Life The labour of love that makes our nurses so very special
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The labour of love that makes our nurses so very special

Tender hands for tiny tots, that's the job that Joshua Banner proud to be a nurse. Photo Westmead Children's Hospital
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Nursing is not for the faint-hearted, and I’m not just talking about the blood.

Nurses and midwives welcome us into the world, help us stay for as long as possible and often comfort us in the end — but it’s no secret they are often overworked and under-supported.

Those professional stresses often feed into their personal lives, taking a toll on finances, relationships and mental health.

Female nurses and midwives have a suicide risk almost three times the rate for women in other jobs. For males, it’s one-and-a-half of that for men in other professions (alarming when you consider the already-high rate of suicide in men).

It can be a gloomy picture for those we can’t live without, but still, there are more than 360,000 nurses in Australia. You probably know a few.

On International Nurses Day, May 12, we ask these Aussie legends why be a nurse?

Brisbane nurse Farron Sullivan tends to one of her young patients at Lady Cilento Hospital.

Farron Sullivan used to complain about the sleep deprivation associated with nursing, but then she had triplets.

The 26-year-old works at Brisbane’s Lady Cilento Children’s Hospital in the emergency department (ED).

Nursing was always a path she wanted to take, following in the footsteps of her mum and step-father.

“My step-dad has been an emergency nurse and I was really inspired by them,” she says, adding at six years old she knew it was the career for her.

Since becoming a mum, Farron has reduced her working hours to two days a week, which she says can be a break from home life.

But it’s the emotional side of working in the ED the registered nurse struggles with.

“It makes me a better nurse but it also has its impact on me.”

Farron says support from work colleagues and in-house counselling is key, because she wouldn’t choose any other career.

“Once you start nursing you can’t stop, you don’t know what else you want to do.”

Joshua Banner never knows what to expect in the intensive care unit at Sydney’s Westmead Children’s Hospital

A rollercoaster is how 22-year-old Joshua Banner would explain his role in the intensive care unit (ICU) at Westmead Children’s Hospital in Sydney.

“You don’t know what is around the corner, but you just hold on and keep going,” the registered nurse says. “It’s the land of the unknown.”

Joshua decided to become a nurse while working with vulnerable children overseas.

“I was exposed to different types of situations where children and adults were involved and they didn’t have the best facilities, so I thought nursing would allow me to eventually travel overseas and help those less fortunate.”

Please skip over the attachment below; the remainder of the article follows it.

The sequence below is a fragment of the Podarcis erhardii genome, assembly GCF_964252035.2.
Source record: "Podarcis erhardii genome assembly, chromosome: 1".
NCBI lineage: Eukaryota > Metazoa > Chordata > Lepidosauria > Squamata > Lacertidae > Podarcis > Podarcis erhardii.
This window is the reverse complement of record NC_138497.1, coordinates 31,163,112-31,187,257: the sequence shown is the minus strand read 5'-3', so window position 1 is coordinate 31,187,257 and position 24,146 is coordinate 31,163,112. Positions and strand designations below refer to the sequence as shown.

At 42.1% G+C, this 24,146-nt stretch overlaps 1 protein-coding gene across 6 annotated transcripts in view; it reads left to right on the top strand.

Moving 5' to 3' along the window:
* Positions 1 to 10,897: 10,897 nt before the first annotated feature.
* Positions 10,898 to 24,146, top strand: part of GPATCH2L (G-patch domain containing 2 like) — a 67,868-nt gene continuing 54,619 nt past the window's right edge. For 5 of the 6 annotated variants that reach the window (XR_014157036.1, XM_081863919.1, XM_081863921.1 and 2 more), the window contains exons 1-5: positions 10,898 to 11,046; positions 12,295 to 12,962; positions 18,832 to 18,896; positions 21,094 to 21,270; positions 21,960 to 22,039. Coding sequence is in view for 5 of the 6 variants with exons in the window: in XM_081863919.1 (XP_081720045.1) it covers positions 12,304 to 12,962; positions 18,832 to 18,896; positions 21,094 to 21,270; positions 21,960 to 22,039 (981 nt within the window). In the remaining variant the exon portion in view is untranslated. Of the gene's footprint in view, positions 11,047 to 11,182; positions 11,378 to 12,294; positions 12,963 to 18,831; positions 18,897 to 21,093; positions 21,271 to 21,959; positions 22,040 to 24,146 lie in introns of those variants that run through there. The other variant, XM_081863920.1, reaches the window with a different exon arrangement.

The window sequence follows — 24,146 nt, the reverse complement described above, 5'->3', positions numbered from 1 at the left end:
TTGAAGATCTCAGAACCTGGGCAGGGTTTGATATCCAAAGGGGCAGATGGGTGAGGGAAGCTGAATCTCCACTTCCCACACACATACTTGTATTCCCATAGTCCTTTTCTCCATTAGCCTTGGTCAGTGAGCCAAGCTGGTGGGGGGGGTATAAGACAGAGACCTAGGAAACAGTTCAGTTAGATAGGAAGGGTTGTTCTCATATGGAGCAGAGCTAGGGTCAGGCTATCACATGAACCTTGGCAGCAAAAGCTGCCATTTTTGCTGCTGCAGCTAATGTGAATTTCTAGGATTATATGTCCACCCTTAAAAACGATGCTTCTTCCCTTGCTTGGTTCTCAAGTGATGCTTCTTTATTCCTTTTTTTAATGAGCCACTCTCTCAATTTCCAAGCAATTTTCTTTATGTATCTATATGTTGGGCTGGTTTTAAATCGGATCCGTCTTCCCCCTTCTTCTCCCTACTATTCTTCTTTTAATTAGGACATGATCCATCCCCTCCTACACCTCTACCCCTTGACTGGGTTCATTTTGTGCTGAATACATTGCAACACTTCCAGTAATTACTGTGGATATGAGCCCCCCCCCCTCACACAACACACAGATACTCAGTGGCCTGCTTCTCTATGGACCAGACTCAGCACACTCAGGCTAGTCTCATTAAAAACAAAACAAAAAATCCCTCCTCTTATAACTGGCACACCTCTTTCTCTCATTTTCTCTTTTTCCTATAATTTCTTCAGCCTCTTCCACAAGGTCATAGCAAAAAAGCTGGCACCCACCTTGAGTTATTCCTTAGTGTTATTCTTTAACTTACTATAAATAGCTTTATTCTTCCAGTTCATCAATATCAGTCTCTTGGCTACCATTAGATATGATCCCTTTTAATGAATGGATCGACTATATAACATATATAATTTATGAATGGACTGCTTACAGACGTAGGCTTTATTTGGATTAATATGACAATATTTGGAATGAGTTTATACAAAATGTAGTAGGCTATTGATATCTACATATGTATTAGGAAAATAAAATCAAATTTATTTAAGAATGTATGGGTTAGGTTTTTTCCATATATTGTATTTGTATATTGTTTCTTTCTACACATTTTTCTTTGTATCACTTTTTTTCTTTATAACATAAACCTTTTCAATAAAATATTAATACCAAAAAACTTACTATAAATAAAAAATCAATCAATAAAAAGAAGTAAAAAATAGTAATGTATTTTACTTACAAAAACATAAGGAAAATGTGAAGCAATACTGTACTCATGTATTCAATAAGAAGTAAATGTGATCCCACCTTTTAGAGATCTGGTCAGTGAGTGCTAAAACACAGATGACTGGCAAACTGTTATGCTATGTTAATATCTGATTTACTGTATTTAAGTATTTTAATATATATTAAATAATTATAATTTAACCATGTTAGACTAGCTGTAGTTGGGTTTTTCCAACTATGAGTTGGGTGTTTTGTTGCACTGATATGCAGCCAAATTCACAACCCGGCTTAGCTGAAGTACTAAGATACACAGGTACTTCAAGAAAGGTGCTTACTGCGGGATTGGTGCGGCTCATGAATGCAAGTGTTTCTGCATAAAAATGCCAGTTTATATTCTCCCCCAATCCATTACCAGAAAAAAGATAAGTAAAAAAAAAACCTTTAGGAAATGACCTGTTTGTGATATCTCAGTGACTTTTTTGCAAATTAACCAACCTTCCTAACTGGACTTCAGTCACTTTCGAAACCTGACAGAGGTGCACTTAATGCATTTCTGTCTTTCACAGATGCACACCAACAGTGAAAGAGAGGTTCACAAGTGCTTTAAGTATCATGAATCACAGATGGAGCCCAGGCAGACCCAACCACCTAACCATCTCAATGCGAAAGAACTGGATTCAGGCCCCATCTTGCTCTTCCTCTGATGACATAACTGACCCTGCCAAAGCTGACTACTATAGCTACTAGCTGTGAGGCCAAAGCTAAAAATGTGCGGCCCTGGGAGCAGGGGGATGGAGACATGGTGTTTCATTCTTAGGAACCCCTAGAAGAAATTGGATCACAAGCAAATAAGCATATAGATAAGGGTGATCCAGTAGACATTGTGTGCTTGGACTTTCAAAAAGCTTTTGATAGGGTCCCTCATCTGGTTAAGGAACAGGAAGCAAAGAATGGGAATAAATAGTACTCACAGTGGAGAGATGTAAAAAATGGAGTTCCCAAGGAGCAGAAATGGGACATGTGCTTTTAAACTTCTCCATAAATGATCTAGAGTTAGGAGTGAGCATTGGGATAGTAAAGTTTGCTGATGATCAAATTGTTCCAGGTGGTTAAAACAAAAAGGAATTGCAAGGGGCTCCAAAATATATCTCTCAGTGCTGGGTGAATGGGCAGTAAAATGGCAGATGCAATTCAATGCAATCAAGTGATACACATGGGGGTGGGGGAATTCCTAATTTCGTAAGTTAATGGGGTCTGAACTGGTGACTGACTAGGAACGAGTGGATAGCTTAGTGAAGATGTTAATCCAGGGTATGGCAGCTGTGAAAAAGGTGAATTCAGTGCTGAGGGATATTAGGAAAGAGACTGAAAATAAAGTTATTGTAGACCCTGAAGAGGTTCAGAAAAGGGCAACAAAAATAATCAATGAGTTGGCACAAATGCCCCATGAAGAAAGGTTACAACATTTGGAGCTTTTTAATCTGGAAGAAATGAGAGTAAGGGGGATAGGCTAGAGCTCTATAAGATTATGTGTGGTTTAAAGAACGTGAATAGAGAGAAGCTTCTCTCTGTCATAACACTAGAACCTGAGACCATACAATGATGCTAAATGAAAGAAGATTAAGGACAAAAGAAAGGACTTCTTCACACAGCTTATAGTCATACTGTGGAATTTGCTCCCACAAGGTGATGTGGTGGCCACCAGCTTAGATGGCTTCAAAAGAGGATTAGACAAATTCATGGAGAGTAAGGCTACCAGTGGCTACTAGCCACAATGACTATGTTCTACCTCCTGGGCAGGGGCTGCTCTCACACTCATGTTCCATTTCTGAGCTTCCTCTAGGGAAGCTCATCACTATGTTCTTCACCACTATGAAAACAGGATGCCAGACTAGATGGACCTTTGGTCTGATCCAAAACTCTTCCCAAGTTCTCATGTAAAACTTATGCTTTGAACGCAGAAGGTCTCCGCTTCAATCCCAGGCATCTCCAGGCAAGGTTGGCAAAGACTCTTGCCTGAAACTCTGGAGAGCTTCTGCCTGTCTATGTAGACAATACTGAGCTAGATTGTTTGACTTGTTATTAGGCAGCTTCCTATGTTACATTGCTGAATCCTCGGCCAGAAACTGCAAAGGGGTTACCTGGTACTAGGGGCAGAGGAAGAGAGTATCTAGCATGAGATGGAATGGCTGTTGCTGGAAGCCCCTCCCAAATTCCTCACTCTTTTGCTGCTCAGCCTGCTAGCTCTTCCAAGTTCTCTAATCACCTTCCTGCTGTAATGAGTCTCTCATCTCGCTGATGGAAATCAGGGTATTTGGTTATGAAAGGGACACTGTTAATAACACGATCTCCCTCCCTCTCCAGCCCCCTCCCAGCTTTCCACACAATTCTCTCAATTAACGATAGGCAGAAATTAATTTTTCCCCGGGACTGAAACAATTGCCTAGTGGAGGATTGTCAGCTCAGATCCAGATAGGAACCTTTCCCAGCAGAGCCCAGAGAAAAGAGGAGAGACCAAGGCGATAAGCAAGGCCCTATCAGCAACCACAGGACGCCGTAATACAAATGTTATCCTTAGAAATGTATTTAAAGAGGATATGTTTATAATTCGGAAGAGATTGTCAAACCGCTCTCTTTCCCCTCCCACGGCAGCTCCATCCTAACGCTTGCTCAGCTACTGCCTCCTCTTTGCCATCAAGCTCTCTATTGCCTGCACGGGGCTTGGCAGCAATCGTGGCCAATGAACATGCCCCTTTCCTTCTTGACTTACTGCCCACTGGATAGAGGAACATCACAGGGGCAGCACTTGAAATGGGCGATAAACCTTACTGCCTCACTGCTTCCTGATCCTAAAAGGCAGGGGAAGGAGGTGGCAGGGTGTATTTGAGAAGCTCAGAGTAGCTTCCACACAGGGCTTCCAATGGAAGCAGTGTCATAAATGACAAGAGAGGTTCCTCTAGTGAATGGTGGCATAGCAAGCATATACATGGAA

Joshua, who describes himself as a foodie, gym-lover and adventurer, says the toll nursing takes can sometimes impact on his personal life, but the reward of supporting families gives him a sense of purpose.

“In the ICU we see the parents and the children at the absolute worst time of their life. It’s family-centred nursing, rather than patient-centred nursing.”

Joshua says he holds memories for the children who “don’t end up the way you hope”, but is comforted by those that do.

“When they come back in to visit and you see how far they’ve come from what they were, they can breathe on their own, it’s a nice feeling.”

A specialist in aged care, Sharee Rayner knows the harrowing moments, but wouldn’t dreaming of switching jobs.

Registered nurse Sharee Rayner, who provides in-home aged care and disability support for Just Better Care in Melbourne, says it is a “privilege” to be part of a family’s intimate moments.

“We get to be a part of life coming into the world, and people leaving the world,” she says.

“For that short amount of time, the family treats you like one of their own.”
Sharee has been present for the passing of several patients and describes those moments as an honour.

“We had one lady who we rolled over to face the window so she could look out while she went,” she says. “That was beautiful to watch, she went very peacefully. It’s not always peaceful so it’s nice to see that.”

But the role of nurse doesn’t come without sacrifice for the Melbourne mother, who says missing out on time with her children has been hard.”The guilt, it gets to you — I haven’t walked the dog, I haven’t cooked my child a meal in three days.

“You’re there looking after patients, making sure they are safe, nurtured, fed and given emotional support then you go home and walk in the door and the kids ask what is for dinner.

“Sometimes it just feels like everyone wants a piece of you.”
-ABC

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